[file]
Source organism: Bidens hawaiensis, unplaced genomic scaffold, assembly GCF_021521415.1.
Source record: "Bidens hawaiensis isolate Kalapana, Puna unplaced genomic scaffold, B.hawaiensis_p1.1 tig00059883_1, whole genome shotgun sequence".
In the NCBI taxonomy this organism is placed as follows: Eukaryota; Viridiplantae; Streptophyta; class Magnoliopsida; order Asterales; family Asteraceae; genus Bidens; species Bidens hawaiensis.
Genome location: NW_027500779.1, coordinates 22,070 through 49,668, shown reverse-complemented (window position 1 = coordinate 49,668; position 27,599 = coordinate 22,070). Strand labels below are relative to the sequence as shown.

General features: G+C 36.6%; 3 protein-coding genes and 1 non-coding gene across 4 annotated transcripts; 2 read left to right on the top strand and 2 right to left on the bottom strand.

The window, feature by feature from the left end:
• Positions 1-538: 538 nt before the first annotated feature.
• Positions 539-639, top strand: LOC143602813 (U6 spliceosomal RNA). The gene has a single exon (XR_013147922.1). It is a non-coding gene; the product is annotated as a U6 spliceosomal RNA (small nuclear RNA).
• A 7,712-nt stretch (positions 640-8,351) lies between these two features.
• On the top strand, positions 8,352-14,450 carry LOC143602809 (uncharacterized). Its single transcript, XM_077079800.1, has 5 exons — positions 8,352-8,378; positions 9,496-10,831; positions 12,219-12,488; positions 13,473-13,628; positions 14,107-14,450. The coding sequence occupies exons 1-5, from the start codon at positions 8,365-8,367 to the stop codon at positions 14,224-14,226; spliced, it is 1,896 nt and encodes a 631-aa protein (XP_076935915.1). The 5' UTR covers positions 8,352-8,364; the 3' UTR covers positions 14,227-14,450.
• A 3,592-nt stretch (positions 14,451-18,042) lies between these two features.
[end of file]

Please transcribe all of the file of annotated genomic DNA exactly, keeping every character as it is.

Source organism: Bidens hawaiensis, unplaced genomic scaffold, assembly GCF_021521415.1.
Source record: "Bidens hawaiensis isolate Kalapana, Puna unplaced genomic scaffold, B.hawaiensis_p1.1 tig00059883_1, whole genome shotgun sequence".
In the NCBI taxonomy this organism is placed as follows: Eukaryota; Viridiplantae; Streptophyta; class Magnoliopsida; order Asterales; family Asteraceae; genus Bidens; species Bidens hawaiensis.
Genome location: NW_027500779.1, coordinates 22,070 through 49,668, shown reverse-complemented (window position 1 = coordinate 49,668; position 27,599 = coordinate 22,070). Strand labels below are relative to the sequence as shown.

General features: G+C 36.6%; 3 protein-coding genes and 1 non-coding gene across 4 annotated transcripts; 2 read left to right on the top strand and 2 right to left on the bottom strand.

The window, feature by feature from the left end:
• Positions 1-538: 538 nt before the first annotated feature.
• Positions 539-639, top strand: LOC143602813 (U6 spliceosomal RNA). The gene has a single exon (XR_013147922.1). It is a non-coding gene; the product is annotated as a U6 spliceosomal RNA (small nuclear RNA).
• A 7,712-nt stretch (positions 640-8,351) lies between these two features.
• On the top strand, positions 8,352-14,450 carry LOC143602809 (uncharacterized). Its single transcript, XM_077079800.1, has 5 exons — positions 8,352-8,378; positions 9,496-10,831; positions 12,219-12,488; positions 13,473-13,628; positions 14,107-14,450. The coding sequence occupies exons 1-5, from the start codon at positions 8,365-8,367 to the stop codon at positions 14,224-14,226; spliced, it is 1,896 nt and encodes a 631-aa protein (XP_076935915.1). The 5' UTR covers positions 8,352-8,364; the 3' UTR covers positions 14,227-14,450.
• A 3,592-nt stretch (positions 14,451-18,042) lies between these two features.